North to Alaska go north the rush is on

We've just got back from a couple of weeks in Alaska.
We'll be blogging again after we get through a few hundred pictures.

Monday, May 15, 2017

Way Up North ... sing along!

We're on vacation.
We'll be blogging again in a couple of weeks.
Stay tuned - it's gonna be good!

Thursday, May 11, 2017

It Took Six Years

We’ve hit the four corners (sort of).

West Quoddy Head Lighthouse, Lubec, Maine
Most Eastern point of the continental United States
June 15, 2011

Key West, Florida
Southern most point in the continental United States
January 16, 2015

Naalehu, Hawaii
(Ka Lae) Southernmost point in United States
October 4, 2013

Cape Flattery, Neah Bay, Washington
Furthest Northwest point in contiguous United States
May 10, 2017
Tatoosh Island viewed from Cape Flattery

We've been around!!


Monday, May 8, 2017

A Fun Time With Friends

Our friends Randy and Serene (who we met at Farragut State Park) drove all the way up to Sequim, Washington to visit with us for a few days.  We had a great time visiting, eating, and walking on the spit here at the refuge.

One day we went to the Olympic Game Farm which is just down the road from the Refuge. 

The farm is 84 acres with over 200 animals.  At the driving tour entrance Serene splurged on 2 loaves of wheat bread and was nice enough to share with us.  Wheat bread is the only food the public is allowed to feed the animals.

Our tour started at the prairie dog village.  These cuties were out and about.  They didn’t seem to be too interested in the bread but there were plenty of gulls flying around that would snatch a whole slice out of the air and take off with it!
Prairie dogs
Next stop - yaks and llamas.

While Mark and I were being skimpy with our bread, Randy was handing it out as fast as he could.  He had lots of takers.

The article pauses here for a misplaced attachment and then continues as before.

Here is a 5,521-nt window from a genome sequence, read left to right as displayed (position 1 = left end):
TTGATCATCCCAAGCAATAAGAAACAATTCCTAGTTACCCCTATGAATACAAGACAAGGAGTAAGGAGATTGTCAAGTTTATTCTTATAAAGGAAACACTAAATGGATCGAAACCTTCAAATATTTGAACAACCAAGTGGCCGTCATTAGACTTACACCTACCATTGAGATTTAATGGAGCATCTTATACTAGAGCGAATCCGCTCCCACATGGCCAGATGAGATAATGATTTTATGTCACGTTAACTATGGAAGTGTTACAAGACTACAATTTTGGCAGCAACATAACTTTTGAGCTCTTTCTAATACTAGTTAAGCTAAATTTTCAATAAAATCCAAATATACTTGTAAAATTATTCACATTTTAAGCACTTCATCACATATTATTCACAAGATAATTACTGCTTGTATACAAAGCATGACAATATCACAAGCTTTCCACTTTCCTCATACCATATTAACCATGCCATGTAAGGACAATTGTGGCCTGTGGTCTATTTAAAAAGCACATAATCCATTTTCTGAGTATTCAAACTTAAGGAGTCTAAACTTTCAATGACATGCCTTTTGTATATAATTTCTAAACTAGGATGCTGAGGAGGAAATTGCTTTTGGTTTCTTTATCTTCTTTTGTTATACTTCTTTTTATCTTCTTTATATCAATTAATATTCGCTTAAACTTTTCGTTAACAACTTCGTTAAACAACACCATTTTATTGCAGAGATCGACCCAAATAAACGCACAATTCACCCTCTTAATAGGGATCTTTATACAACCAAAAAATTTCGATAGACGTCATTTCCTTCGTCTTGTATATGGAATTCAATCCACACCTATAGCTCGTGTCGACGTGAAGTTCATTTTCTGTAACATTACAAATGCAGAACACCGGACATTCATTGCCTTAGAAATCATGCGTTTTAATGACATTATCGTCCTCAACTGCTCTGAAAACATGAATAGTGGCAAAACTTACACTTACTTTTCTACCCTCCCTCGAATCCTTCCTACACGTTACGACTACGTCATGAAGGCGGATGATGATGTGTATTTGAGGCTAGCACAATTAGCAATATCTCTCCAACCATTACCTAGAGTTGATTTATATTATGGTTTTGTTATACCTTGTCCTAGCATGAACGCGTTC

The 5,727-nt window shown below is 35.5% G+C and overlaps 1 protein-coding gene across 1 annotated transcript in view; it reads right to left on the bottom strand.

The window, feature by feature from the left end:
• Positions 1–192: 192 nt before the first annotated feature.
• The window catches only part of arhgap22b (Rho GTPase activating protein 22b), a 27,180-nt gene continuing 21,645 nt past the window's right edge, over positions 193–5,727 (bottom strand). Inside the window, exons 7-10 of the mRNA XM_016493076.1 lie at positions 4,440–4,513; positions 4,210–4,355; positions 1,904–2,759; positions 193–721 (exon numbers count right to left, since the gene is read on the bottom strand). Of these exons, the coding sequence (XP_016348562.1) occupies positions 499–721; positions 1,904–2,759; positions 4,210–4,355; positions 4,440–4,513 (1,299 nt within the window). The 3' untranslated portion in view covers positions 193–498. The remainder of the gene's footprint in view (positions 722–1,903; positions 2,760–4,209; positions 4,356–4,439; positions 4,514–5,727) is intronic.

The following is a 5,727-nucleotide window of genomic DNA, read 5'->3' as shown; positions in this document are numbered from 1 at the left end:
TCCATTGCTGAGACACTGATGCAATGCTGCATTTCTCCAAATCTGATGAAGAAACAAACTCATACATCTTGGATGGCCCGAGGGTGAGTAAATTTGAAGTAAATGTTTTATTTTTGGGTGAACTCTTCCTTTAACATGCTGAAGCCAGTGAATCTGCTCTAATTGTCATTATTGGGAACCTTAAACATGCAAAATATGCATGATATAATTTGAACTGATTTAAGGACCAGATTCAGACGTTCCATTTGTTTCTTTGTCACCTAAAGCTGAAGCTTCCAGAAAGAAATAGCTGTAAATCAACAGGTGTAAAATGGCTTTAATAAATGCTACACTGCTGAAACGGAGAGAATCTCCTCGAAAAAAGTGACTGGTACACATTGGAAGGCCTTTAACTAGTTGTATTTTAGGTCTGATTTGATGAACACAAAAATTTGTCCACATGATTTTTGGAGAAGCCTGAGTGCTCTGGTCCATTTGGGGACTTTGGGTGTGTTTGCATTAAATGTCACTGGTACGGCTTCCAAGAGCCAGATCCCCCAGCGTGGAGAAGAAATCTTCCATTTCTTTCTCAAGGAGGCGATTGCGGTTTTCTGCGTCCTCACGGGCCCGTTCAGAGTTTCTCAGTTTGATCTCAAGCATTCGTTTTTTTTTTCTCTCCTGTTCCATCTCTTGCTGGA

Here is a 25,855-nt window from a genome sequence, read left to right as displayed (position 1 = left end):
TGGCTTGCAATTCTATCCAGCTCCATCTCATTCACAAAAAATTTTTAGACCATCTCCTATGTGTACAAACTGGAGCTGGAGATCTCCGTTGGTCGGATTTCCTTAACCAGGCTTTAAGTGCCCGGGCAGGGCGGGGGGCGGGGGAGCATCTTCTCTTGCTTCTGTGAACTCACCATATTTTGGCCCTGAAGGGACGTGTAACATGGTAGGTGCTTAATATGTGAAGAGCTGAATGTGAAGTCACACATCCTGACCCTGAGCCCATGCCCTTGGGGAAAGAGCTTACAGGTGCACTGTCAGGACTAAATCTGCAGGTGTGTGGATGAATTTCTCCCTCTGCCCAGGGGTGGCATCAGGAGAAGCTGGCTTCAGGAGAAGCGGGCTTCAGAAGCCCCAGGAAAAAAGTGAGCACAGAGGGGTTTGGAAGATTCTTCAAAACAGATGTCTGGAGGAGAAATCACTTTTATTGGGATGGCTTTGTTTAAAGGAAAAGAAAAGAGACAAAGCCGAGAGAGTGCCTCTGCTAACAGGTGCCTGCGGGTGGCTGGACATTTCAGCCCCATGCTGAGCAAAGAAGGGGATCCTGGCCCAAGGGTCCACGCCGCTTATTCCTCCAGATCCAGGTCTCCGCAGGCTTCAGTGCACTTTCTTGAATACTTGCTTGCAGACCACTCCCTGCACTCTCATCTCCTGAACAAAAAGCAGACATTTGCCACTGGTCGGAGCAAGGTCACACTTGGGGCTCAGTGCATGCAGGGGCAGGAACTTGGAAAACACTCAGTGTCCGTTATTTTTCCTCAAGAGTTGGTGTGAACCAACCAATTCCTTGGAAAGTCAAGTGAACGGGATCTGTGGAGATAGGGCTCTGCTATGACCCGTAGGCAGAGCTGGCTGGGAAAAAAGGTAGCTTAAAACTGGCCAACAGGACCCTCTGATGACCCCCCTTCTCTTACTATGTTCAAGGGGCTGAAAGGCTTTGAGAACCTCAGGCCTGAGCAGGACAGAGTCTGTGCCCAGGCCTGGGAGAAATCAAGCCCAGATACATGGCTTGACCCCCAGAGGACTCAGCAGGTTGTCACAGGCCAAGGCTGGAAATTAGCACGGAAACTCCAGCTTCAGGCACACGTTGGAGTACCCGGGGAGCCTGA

This llama got a little pushy and came right in the window! 

Apparently Randy wasn’t fast enough and our little llama friend started eyeing the back seat.
We made it through the llama area with all our fingers intact!

The Olympic Game Farm worked exclusively for Walt Disney Studios for 28 years, filming here at the farm and on the Olympic Peninsula.  A few movies and television series are  “Charlie the Lonesome Cougar”, “The Incredible Journey”, “White Wilderness” and “Grizzly Adams”, and several National Geographic documentaries.   

We passed by the “famous” waving bears.  They weren’t waving today. 

They were chilling out!
After the death of Walt Disney in 1965, the Disney Studios began to move away from the nature films.  In 1972, with the approval of the Disney Studios for using the Disney name, Olympic Game Farm, Inc. was opened to the public.  The founders, Lloyd and Catherine Beebe, retired from the filming industry and focused solely on caring for their animal actors, concentrating on offering “in need” captive bred animals a new and loving home.

There were many of these beautiful peacocks.  We could hear them males rattling their feathers as part of the courting ritual.

After making our way through most of the park we came to the last area, the bison area.  The brochure and signs warn “NO STOPPING WITH THE ELK OR BISON. DAMAGE MAY OCCUR. DO NOT FEED THEM AT THE ENTRANCES TO FIELDS. MOVE FAR INTO THE FIELD BEFORE  FEEDING. MOVE AT A SLOW PACE AT ALL TIMES. Stopping with the bison will result in damage to your vehicle and the vehicles behind you will be a scratching post.”

This bad boy did not read the sign “DO NOT FEED THEM AT THE ENTRANCES...”:
American Bison
Unfortunately, the people in front of us didn’t read the sign either:
While stopping for the car in front of us, the bison took full advantage.  Mark and I still had most of our loaf of bread and we started giving it out as fast as we could.

 Tongues tickle!